TPPF also staked out the incoherent position of being a small business advocate while participating in the effort to mislead the public about the First Step Act, a bill that ultimately released thousands of dangerous criminals. Incoherent, because small businesses bore the brunt of rioting through 2020, and jailbreak bills like the First Step Act benefit the kind of people who caused the mayhem last year.
Hypocrisy is the rule when it comes to conservative brain trusts.
The American Enterprise Institute recently issued a somber warning against Senator Mitt Romney’s (R-Utah) proposal to provide direct payments monthly to parents. Under Romney’s plan, families with children up to five years old would receive $4,200 per year per child in $350 monthly payments, and families with children ages 6 to 17 would receive $3,000 per year per child, or $250 per month. Here is a rare piece of pro-family policy that would help reduce what the Brookings Institution calls the “time squeeze.”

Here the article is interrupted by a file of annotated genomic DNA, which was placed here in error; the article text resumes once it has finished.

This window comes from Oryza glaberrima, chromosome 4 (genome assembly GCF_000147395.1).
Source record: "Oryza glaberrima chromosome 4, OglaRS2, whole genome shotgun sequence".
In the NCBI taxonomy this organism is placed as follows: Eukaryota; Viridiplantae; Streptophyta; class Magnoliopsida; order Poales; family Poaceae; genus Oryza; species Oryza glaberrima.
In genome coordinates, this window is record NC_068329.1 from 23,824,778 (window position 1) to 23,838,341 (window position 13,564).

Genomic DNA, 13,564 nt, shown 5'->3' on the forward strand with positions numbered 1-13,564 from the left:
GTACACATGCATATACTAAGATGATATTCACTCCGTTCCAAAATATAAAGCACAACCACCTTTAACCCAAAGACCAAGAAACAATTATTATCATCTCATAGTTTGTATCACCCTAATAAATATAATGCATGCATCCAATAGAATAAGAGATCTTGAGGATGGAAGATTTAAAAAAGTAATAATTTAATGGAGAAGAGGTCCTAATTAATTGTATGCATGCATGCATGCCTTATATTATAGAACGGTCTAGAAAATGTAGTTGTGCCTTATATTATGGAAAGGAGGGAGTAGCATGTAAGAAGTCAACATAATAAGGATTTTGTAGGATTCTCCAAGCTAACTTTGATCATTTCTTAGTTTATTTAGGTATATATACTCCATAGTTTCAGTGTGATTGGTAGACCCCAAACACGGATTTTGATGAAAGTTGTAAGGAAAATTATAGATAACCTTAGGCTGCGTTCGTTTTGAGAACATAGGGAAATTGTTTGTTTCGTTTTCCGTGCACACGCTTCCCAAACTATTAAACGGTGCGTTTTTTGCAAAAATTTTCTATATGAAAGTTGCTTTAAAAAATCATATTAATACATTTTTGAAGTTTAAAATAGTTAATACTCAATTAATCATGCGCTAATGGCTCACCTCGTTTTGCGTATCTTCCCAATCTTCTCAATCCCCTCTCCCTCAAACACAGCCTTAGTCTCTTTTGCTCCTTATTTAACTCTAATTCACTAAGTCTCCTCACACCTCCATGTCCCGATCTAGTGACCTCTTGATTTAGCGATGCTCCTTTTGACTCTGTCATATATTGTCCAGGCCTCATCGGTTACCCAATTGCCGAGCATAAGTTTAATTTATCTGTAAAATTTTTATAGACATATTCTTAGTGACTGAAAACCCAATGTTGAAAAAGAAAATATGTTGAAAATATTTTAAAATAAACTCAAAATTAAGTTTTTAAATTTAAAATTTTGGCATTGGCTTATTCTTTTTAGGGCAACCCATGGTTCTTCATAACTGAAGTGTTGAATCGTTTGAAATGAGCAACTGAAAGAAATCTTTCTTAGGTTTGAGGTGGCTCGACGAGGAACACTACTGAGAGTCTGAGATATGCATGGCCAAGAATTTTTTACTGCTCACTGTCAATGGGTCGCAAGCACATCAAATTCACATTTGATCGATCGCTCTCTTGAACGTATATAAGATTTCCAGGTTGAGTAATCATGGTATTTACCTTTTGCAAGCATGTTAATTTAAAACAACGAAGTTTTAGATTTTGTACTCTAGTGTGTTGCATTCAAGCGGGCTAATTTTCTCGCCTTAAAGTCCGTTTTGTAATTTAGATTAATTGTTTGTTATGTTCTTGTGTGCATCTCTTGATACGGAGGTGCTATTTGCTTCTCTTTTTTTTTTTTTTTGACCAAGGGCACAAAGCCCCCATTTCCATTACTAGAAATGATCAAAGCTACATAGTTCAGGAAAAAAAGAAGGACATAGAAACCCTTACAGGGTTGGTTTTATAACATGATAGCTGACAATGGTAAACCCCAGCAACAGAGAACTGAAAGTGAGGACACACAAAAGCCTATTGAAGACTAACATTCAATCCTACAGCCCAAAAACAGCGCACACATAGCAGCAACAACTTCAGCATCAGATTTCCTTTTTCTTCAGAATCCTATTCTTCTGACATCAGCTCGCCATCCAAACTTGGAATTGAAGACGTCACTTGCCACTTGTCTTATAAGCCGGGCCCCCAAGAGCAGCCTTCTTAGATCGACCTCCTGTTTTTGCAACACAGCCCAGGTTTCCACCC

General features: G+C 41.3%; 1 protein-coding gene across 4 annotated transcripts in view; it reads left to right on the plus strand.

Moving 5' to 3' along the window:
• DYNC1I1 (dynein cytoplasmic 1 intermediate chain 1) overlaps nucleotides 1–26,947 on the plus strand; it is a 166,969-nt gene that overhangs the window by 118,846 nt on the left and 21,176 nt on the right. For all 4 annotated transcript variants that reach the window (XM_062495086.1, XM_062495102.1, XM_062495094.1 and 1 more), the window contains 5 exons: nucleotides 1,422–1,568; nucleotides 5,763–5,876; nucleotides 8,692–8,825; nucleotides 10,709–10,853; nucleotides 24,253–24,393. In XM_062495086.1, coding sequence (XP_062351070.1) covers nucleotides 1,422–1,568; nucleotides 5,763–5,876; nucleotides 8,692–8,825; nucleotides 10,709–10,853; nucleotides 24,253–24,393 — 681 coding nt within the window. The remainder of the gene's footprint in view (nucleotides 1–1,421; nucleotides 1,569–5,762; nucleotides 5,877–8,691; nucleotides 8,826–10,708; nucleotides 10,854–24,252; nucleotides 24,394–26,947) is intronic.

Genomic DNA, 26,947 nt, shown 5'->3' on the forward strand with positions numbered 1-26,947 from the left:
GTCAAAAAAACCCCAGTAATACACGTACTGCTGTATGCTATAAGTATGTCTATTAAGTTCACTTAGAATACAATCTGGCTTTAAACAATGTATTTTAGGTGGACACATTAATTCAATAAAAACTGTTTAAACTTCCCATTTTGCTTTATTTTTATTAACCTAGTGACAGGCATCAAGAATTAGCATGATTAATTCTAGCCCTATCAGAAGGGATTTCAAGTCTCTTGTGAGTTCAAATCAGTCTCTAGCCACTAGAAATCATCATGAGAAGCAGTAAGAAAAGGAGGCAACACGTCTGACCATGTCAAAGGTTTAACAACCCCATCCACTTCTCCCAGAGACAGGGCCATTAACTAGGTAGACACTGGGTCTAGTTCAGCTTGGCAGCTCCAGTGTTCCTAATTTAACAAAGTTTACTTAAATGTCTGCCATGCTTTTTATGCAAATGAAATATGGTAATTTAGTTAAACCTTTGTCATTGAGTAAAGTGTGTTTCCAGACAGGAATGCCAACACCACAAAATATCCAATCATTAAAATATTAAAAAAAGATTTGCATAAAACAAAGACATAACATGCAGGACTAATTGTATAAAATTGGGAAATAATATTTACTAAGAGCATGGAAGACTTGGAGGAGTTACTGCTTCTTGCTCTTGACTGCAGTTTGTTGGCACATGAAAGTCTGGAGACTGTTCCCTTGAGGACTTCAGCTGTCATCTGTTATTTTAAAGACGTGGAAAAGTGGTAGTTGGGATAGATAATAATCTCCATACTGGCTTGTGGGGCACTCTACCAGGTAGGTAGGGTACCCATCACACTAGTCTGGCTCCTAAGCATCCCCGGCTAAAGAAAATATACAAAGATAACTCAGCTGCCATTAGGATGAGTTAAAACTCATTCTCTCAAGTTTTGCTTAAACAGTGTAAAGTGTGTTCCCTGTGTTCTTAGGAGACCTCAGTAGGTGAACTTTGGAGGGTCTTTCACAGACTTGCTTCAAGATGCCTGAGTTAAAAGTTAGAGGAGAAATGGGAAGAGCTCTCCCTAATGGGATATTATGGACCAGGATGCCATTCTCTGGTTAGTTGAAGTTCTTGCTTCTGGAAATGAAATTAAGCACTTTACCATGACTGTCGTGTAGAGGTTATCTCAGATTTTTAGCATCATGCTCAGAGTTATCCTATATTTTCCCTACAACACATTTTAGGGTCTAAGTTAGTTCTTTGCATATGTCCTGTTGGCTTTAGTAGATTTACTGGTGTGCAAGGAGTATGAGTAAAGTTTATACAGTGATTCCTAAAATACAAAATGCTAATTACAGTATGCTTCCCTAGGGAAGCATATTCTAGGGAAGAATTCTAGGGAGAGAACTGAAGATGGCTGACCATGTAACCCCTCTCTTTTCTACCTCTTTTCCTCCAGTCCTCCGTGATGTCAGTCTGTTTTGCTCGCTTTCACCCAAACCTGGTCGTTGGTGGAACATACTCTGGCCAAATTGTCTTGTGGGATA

The “average middle-class married couple with children now works a combined 3,446 hours annually, an increase of more than 600 hours—or 2.5 additional months—since 1975,” according to Brookings. While the entry of women into the labor market has helped families avoid a money squeeze, it has exacerbated the “time squeeze.”
As one mother put it: “How are you going to have time to devote to your children and teach them the right values if you’re working so that they can have a roof over their heads and food to eat?” The trend is “mostly driven by increases in the employment of, and hours worked by, women in dual-earner couples.” When given a choice, many women choose family over work.